Scaling of Tasks and Instructions - Orca 13B utilizes a vast dataset of tasks and instructions from the Flan 2020 collection, which consists of tens of millions of instructions. This addresses the data scaling issue faced by other open-source models that have access to significantly limited datasets.
Evaluation Techniques - Orca 13B claims to solve evaluation issues faced by other open-source models, such as Auto-evaluation with GPT-4, Academic benchmarks like Big Bench Hard and Truthful QA, and Professional and Academic exams like the SAT and LSAT. They also use Safety evaluation from Toxic-gen to filter responses containing toxic language.
Performance Comparison with Other Open-Source Models
The Orca 13B model was evaluated against other open-source NLP models, such as Vicuna, DALL-E 2, Alpaca, and Wizard LM. The paper presents comparative evaluations carried out on zero-shot tasks, academic exams, complex reasoning tasks, and open-ended conversational chat-like tasks.
Their findings indicate that Orca 13B surpasses these models in most categories. For instance, when evaluated by GPT-4, Orca 13B beats models like Chachi BT, Bard, and llama-based open-source models. In complex zero-shot reasoning tasks on big bench hard work, Orca 13B performs at a level of parity with Chachi PT. Additionally, Orca 13B's performance is much better than Bacuna 13B.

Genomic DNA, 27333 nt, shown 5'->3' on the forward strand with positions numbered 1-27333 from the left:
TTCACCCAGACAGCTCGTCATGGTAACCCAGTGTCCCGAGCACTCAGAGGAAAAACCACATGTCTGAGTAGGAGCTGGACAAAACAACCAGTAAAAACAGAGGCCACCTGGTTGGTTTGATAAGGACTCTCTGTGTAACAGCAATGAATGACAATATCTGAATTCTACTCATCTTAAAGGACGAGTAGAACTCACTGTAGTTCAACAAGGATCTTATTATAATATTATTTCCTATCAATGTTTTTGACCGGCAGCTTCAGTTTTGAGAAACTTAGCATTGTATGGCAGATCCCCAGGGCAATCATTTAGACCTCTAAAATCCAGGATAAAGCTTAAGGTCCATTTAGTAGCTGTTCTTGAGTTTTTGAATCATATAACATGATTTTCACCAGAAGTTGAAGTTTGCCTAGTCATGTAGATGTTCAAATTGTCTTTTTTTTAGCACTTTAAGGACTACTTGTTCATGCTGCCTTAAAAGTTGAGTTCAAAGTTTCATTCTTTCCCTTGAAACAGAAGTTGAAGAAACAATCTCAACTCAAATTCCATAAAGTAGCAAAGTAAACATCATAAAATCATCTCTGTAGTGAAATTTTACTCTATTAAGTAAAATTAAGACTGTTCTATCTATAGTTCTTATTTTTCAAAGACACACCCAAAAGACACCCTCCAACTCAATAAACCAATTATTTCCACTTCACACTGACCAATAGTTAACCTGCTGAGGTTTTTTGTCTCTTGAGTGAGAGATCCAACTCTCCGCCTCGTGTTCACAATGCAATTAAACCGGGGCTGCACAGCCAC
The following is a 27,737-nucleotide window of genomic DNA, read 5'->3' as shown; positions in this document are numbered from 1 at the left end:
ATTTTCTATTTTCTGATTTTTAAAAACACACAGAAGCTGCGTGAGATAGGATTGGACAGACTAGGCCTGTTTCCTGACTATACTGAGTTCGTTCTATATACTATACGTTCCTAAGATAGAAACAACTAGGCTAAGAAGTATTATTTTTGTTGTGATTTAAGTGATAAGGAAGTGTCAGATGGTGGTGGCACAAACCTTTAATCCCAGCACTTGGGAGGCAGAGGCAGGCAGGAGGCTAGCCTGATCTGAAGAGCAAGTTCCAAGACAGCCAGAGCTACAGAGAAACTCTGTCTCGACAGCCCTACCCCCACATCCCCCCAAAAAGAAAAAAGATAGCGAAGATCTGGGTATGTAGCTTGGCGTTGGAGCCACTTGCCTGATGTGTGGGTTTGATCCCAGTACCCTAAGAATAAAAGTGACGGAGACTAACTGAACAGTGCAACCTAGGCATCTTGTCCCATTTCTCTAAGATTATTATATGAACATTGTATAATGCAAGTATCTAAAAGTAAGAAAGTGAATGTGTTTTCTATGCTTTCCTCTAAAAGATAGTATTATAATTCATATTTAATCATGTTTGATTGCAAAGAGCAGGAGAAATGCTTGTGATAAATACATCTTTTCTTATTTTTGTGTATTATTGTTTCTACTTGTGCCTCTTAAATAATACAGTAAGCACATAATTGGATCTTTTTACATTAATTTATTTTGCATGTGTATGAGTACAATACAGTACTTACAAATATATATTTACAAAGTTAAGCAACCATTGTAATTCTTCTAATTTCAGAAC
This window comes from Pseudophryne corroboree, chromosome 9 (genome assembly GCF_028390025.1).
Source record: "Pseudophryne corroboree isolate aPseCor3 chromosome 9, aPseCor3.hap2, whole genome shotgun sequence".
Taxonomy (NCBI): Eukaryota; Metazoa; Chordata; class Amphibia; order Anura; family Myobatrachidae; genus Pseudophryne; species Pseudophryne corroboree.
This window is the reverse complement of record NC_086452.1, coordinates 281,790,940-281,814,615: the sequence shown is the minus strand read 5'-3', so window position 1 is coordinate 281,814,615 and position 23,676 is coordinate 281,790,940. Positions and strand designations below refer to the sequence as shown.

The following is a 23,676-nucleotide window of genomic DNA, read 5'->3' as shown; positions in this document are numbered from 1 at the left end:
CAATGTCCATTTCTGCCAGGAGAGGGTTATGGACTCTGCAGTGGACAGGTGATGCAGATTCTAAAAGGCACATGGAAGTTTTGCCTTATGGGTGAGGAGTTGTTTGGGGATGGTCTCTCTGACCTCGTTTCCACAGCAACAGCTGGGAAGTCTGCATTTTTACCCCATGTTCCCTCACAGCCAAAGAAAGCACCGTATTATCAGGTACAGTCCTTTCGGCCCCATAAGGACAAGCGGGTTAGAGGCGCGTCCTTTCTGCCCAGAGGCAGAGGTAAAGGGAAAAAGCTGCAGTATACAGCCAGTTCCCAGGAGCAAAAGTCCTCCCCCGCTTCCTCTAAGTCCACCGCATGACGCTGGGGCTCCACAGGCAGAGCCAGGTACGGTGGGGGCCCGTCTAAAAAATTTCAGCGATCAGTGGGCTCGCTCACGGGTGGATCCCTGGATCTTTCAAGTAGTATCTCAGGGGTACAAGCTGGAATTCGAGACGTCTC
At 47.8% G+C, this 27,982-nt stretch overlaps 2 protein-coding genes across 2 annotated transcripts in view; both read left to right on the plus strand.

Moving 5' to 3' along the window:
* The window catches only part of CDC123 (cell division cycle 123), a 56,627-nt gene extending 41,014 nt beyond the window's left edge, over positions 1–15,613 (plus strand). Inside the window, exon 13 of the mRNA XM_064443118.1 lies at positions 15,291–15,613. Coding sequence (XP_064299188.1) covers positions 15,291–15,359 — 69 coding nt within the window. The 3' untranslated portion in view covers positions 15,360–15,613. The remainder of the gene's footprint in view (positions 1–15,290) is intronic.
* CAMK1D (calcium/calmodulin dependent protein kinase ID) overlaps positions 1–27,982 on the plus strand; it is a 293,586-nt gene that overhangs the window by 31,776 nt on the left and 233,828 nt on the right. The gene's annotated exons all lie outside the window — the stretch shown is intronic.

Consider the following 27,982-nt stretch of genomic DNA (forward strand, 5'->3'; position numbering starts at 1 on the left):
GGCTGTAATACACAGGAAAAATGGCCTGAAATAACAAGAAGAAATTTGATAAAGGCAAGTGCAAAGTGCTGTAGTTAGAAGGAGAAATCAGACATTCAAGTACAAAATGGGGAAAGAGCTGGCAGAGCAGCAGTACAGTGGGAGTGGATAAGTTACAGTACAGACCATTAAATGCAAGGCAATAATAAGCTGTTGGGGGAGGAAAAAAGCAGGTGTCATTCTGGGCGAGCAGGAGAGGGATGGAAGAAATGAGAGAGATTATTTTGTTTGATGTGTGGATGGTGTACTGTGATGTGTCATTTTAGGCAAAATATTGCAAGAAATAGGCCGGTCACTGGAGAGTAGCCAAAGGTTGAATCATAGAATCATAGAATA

Limitations of Open-Source NLP Models
While open-source models have made significant progress in NLP, there are still limitations to their performance and capabilities. For example, the paper highlights that models trained on natural conversations may capture their style but not the reasoning process. Therefore, these models can pattern match but not truly understand the logic behind arriving at a particular solution.
Moreover, these models often face a challenge in acquiring enough data to perform well. As the Orca paper points out, broadly matching chat GPT using purely imitation requires tremendous effort to collect enormous imitation data sets, which is currently not available. Therefore, it is still challenging for open-source models to perform at the same level as their proprietary LLM counterparts.
The Orca 13B paper provides valuable insights into advancements in open-source NLP models. The model's key contributions, such as explanation tuning, scaling of tasks and instructions, and evaluation techniques, demonstrate its superiority over other open-source models. However, there are still limitations to open-source NLP models, such as their ability to capture reasoning processes and acquire enough data. Nonetheless, as the research in this area continues, it is safe to say that these models will become increasingly sophisticated, benefiting NLP applications across various fields.